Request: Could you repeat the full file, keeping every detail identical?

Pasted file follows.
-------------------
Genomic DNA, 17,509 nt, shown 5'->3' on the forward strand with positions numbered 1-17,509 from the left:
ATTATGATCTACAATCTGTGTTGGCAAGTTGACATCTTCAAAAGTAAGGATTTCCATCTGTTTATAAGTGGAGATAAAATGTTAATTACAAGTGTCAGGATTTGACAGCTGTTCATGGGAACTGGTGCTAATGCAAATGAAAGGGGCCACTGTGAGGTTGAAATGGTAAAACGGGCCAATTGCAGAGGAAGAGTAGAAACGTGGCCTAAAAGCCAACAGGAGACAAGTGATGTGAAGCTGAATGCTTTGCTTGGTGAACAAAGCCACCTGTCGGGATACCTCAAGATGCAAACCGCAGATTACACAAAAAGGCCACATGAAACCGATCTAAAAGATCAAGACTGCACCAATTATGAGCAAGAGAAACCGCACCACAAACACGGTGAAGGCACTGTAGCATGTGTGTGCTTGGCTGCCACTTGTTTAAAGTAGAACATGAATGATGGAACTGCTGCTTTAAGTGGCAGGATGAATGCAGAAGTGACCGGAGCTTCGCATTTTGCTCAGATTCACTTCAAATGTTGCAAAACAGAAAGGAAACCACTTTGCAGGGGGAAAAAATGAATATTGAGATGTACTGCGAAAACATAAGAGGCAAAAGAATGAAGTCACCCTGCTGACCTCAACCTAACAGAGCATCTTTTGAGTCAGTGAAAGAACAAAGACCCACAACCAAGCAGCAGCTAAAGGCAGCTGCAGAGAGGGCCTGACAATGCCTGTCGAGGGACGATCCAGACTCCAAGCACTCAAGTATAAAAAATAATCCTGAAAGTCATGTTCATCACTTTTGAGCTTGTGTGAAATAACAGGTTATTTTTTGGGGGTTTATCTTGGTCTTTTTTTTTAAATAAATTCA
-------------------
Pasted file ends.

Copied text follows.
Genomic DNA, 17,509 nt, shown 5'->3' on the forward strand with positions numbered 1-17,509 from the left:
ATTATGATCTACAATCTGTGTTGGCAAGTTGACATCTTCAAAAGTAAGGATTTCCATCTGTTTATAAGTGGAGATAAAATGTTAATTACAAGTGTCAGGATTTGACAGCTGTTCATGGGAACTGGTGCTAATGCAAATGAAAGGGGCCACTGTGAGGTTGAAATGGTAAAACGGGCCAATTGCAGAGGAAGAGTAGAAACGTGGCCTAAAAGCCAACAGGAGACAAGTGATGTGAAGCTGAATGCTTTGCTTGGTGAACAAAGCCACCTGTCGGGATACCTCAAGATGCAAACCGCAGATTACACAAAAAGGCCACATGAAACCGATCTAAAAGATCAAGACTGCACCAATTATGAGCAAGAGAAACCGCACCACAAACACGGTGAAGGCACTGTAGCATGTGTGTGCTTGGCTGCCACTTGTTTAAAGTAGAACATGAATGATGGAACTGCTGCTTTAAGTGGCAGGATGAATGCAGAAGTGACCGGAGCTTCGCATTTTGCTCAGATTCACTTCAAATGTTGCAAAACAGAAAGGAAACCACTTTGCAGGGGGAAAAAATGAATATTGAGATGTACTGCGAAAACATAAGAGGCAAAAGAATGAAGTCACCCTGCTGACCTCAACCTAACAGAGCATCTTTTGAGTCAGTGAAAGAACAAAGACCCACAACCAAGCAGCAGCTAAAGGCAGCTGCAGAGAGGGCCTGACAATGCCTGTCGAGGGACGATCCAGACTCCAAGCACTCAAGTATAAAAAATAATCCTGAAAGTCATGTTCATCACTTTTGAGCTTGTGTGAAATAACAGGTTATTTTTTGGGGGTTTATCTTGGTCTTTTTTTTTAAATAAATTCA